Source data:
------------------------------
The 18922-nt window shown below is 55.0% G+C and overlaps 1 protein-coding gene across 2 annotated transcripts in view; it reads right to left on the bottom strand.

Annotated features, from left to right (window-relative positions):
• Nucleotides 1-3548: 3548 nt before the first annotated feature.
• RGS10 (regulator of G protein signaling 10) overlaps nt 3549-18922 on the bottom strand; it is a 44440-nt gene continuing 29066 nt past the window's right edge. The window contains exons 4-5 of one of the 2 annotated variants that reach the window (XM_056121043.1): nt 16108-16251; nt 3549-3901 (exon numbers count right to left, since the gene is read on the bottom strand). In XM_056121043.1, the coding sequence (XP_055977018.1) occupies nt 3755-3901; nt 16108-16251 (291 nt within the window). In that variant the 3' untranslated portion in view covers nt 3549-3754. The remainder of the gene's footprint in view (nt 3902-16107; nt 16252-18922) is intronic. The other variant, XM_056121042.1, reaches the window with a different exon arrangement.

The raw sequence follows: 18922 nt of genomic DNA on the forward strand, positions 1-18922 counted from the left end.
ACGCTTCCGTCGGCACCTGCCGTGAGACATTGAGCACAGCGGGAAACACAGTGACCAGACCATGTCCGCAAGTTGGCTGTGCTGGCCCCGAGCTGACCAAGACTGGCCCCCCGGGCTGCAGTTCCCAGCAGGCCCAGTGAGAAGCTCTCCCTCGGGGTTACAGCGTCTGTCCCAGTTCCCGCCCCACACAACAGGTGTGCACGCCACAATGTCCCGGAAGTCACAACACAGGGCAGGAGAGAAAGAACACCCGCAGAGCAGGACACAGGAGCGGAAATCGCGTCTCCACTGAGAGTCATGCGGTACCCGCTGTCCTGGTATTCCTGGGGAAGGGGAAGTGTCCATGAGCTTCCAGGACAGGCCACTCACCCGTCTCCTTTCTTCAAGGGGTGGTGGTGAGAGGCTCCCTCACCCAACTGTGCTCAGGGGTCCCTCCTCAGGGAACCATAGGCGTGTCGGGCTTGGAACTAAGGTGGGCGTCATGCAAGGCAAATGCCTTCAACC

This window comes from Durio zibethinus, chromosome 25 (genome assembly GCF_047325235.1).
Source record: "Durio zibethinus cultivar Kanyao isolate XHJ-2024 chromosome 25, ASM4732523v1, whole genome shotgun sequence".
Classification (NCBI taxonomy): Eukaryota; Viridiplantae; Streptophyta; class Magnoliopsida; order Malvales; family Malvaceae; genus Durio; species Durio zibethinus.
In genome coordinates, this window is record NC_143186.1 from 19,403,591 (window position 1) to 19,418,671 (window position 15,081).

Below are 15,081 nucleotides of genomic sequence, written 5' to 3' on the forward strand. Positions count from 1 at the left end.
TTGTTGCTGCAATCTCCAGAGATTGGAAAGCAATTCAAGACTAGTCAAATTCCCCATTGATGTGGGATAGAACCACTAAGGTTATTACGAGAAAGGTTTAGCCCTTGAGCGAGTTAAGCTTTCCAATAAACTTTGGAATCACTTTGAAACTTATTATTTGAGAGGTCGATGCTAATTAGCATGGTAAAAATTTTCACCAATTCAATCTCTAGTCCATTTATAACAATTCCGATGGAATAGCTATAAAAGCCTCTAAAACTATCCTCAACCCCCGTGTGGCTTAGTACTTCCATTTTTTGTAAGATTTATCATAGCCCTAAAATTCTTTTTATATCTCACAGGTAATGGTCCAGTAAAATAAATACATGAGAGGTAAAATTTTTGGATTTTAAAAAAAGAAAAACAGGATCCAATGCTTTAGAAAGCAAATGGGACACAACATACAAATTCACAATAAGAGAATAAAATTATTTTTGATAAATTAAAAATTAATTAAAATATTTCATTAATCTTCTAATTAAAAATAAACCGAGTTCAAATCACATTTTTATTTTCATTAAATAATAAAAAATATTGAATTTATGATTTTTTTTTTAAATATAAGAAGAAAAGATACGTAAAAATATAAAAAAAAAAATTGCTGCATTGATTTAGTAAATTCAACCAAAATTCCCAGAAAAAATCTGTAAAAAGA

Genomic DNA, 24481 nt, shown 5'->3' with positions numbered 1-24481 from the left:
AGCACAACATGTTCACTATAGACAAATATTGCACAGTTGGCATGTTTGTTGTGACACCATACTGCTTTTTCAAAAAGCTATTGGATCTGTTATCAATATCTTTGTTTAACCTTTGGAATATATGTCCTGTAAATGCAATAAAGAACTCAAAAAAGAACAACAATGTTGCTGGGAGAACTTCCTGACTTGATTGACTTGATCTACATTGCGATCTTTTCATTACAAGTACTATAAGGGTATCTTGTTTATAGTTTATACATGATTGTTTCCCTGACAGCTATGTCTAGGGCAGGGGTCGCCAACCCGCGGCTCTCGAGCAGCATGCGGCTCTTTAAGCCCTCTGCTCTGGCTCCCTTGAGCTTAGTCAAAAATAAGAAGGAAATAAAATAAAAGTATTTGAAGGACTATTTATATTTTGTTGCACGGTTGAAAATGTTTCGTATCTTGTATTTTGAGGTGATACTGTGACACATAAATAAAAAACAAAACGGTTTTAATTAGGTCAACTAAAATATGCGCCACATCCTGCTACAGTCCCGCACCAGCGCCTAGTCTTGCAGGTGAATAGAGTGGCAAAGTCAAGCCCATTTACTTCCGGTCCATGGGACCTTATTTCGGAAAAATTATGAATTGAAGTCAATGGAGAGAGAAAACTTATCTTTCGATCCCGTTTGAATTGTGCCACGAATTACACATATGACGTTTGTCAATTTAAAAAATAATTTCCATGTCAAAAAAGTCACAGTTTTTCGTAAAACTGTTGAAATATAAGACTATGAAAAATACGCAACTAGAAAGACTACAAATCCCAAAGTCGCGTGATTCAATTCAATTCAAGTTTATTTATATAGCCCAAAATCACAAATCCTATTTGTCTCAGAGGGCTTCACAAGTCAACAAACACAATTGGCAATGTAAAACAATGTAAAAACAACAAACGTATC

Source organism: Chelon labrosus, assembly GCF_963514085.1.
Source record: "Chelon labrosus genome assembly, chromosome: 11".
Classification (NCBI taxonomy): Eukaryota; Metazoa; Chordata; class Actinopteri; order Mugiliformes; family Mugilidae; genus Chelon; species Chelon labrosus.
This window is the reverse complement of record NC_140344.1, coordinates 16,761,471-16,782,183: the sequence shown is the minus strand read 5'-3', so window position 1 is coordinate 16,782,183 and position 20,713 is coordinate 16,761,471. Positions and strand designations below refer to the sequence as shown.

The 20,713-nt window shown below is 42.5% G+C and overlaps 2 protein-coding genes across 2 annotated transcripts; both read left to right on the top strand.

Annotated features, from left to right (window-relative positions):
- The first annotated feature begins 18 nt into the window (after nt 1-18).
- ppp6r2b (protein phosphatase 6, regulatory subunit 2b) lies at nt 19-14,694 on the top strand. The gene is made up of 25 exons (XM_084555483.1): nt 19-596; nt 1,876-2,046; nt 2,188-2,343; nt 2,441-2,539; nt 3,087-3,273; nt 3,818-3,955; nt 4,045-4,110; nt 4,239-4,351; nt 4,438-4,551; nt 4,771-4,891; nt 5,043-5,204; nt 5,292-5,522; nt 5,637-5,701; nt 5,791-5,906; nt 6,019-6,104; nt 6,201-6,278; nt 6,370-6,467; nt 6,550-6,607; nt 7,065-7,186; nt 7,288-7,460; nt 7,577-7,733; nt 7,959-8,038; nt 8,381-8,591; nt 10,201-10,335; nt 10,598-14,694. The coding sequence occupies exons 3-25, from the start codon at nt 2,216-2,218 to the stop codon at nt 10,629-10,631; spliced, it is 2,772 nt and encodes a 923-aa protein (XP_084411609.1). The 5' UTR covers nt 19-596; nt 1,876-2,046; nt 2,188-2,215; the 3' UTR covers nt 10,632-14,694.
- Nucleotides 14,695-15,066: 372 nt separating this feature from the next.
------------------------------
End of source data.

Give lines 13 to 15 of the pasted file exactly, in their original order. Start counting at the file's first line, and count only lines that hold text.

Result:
Genomic DNA, 24481 nt, shown 5'->3' with positions numbered 1-24481 from the left:
AGCACAACATGTTCACTATAGACAAATATTGCACAGTTGGCATGTTTGTTGTGACACCATACTGCTTTTTCAAAAAGCTATTGGATCTGTTATCAATATCTTTGTTTAACCTTTGGAATATATGTCCTGTAAATGCAATAAAGAACTCAAAAAAGAACAACAATGTTGCTGGGAGAACTTCCTGACTTGATTGACTTGATCTACATTGCGATCTTTTCATTACAAGTACTATAAGGGTATCTTGTTTATAGTTTATACATGATTGTTTCCCTGACAGCTATGTCTAGGGCAGGGGTCGCCAACCCGCGGCTCTCGAGCAGCATGCGGCTCTTTAAGCCCTCTGCTCTGGCTCCCTTGAGCTTAGTCAAAAATAAGAAGGAAATAAAATAAAAGTATTTGAAGGACTATTTATATTTTGTTGCACGGTTGAAAATGTTTCGTATCTTGTATTTTGAGGTGATACTGTGACACATAAATAAAAAACAAAACGGTTTTAATTAGGTCAACTAAAATATGCGCCACATCCTGCTACAGTCCCGCACCAGCGCCTAGTCTTGCAGGTGAATAGAGTGGCAAAGTCAAGCCCATTTACTTCCGGTCCATGGGACCTTATTTCGGAAAAATTATGAATTGAAGTCAATGGAGAGAGAAAACTTATCTTTCGATCCCGTTTGAATTGTGCCACGAATTACACATATGACGTTTGTCAATTTAAAAAATAATTTCCATGTCAAAAAAGTCACAGTTTTTCGTAAAACTGTTGAAATATAAGACTATGAAAAATACGCAACTAGAAAGACTACAAATCCCAAAGTCGCGTGATTCAATTCAATTCAAGTTTATTTATATAGCCCAAAATCACAAATCCTATTTGTCTCAGAGGGCTTCACAAGTCAACAAACACAATTGGCAATGTAAAACAATGTAAAAACAACAAACGTATC

Source organism: Chelon labrosus, assembly GCF_963514085.1.